Author (R)evolution Day, the Manifesto (Part I)

Authors and content creators are the future of publishing

I’m Kristen McLean, the founder & CEO of Bookigee, and I’m also the co-chair of TOC’s first conference event designed especially for professional authors and content creators.

TOC and their partners like Publishers Weekly and Argo Navis wanted to create this conference because we had a growing awareness that the kinds of conversations and information we were dealing with at TOC—important conversations about the future of publishing—were not making it over the fence to the people who needed it most: the authors and creators.

We are facing a whole new publishing paradigm, and Tools of Change has set out to create a whole new kind of author event. The subtitle “Be the Change” is telling—we think the new model is being built right now, and authors have a role to play.

Welcome to Author (R)evolution Day. Here’s our manifesto:

1) Authors and content creators are the future of the publishing business

Authors and content creators are at the head of the value chain in publishing. No matter what happens in the middle of the chain—what the role of “publisher” looks like, what formats & devices come out on top, how content is acquired, who is selling it, and how readers are buying and consuming it—there is no publishing industry without great content. And there is no great content without great authors and creators making it.

We have now reached the point where the services that used to be locked up in the publishing factory—editorial, production, distribution, sales—are now available a ‘la carte in hundreds of different flavors. The abundance of choice is sometimes overwhelming to authors who have spent years navigating the labyrinthine maze of the traditional publishing market.

But it will get better as authors and content creators get access to professional tools, better data, and straight talk on what’s what in the evolving marketplace. At the TOC Author (R)evolution project, we’re committed to creating a forum for these kinds of conversations, explorations, and community-building efforts around the future of publishing. We’re not here to preserve the old model—we’re interested in helping build the new one. One that puts authors, content creators, and readers at the very center.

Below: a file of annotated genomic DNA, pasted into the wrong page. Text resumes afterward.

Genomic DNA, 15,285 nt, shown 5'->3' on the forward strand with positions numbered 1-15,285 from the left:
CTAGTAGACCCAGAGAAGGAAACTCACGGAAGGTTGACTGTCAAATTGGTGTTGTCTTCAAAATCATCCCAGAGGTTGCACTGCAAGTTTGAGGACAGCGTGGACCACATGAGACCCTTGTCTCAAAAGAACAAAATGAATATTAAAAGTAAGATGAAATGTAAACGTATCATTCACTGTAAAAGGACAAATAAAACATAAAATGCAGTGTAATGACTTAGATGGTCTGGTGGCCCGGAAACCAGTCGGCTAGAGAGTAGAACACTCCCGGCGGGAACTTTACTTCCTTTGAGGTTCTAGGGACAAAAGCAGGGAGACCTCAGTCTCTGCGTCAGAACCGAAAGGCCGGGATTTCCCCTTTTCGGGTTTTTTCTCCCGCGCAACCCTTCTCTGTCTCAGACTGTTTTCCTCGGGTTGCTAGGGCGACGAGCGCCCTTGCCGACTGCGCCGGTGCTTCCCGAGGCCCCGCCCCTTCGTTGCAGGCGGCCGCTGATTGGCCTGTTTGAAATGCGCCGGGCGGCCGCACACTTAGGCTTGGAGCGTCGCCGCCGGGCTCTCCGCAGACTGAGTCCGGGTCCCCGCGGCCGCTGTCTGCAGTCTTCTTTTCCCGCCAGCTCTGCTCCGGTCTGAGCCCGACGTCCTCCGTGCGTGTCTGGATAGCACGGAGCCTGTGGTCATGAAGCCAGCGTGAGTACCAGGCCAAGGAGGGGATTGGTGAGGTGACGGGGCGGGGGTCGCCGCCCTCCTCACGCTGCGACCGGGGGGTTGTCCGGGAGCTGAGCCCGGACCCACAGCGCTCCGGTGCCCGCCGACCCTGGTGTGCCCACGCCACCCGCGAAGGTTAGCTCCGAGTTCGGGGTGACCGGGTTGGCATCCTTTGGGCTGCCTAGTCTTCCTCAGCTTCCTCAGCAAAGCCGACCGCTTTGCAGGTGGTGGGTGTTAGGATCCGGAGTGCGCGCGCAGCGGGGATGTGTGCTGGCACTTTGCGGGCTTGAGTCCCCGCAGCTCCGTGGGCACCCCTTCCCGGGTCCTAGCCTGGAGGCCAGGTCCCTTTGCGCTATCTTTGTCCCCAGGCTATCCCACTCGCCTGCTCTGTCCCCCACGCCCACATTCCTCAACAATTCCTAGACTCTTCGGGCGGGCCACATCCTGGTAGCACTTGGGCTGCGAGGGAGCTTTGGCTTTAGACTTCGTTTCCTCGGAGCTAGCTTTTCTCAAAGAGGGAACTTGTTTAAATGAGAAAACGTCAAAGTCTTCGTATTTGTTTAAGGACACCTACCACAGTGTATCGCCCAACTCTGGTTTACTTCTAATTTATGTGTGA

2) Authors are perfectly capable of writing great books, and running great businesses [at the same time]

The number one thing we hear when we talk about empowering authors is “They don’t really want it. They just want to write. They can’t do all this stuff.” And it’s not just industry gate-keepers who tell us this—sometimes it’s other authors talking about “everyone else.”

Well, we don’t believe it.

We’re seeing plenty of examples of innovative professional authors who are in charge, trying new things, experimenting with new tools, and taking a good hard look at how they want to move their career forward using all these emerging opportunities.

Just as you can’t walk before you crawl, we think the real problem is structural. Because of the way the industry has evolved, authors have been systematically out-sourcing their knowledge of the publishing chain for so long, it’s like a muscle that’s never been used.

We think there’s tremendous potential in the author and creator class to completely upend the system, but first they have to roll up their sleeves and get busy.

3) Entrepreneurialism is the new black, and curiosity is the new currency

To paraphrase Todd Sattersten,  “Every Author is an Entrepreneur” so we all need to start thinking like one. The publishing shift we see coming has most authors picking their publisher, not the other way around.

In order to be well-equipped for this new environment, we think authors and content creators need as much training in business and publishing expertise as they do in writing. They need to understand deep structural issues like the way data flows around the industry, new modes of discovery, new thinking about consumer behavior, how to read the numbers, the potential of new technology, and how to build an effective team around themselves so they can run their businesses.

This is not a panel on how to read your Facebook Analytics—we’re talking about Bootstrapping 101. Right now the mainstream part of the industry has no incentive to help authors gain these skills, because it would be subversive to their very business model. So authors are going to have to do a lot of it themselves, and we’re here to help. 



The (R)evolution won’t happen in a day, and neither will this manifesto.

The next installment of the manifesto can be found here. Join us as we launch Author (R)evolution Day. Click the button on the right to register, use the discount code AR350 and you’ll get the best price available.

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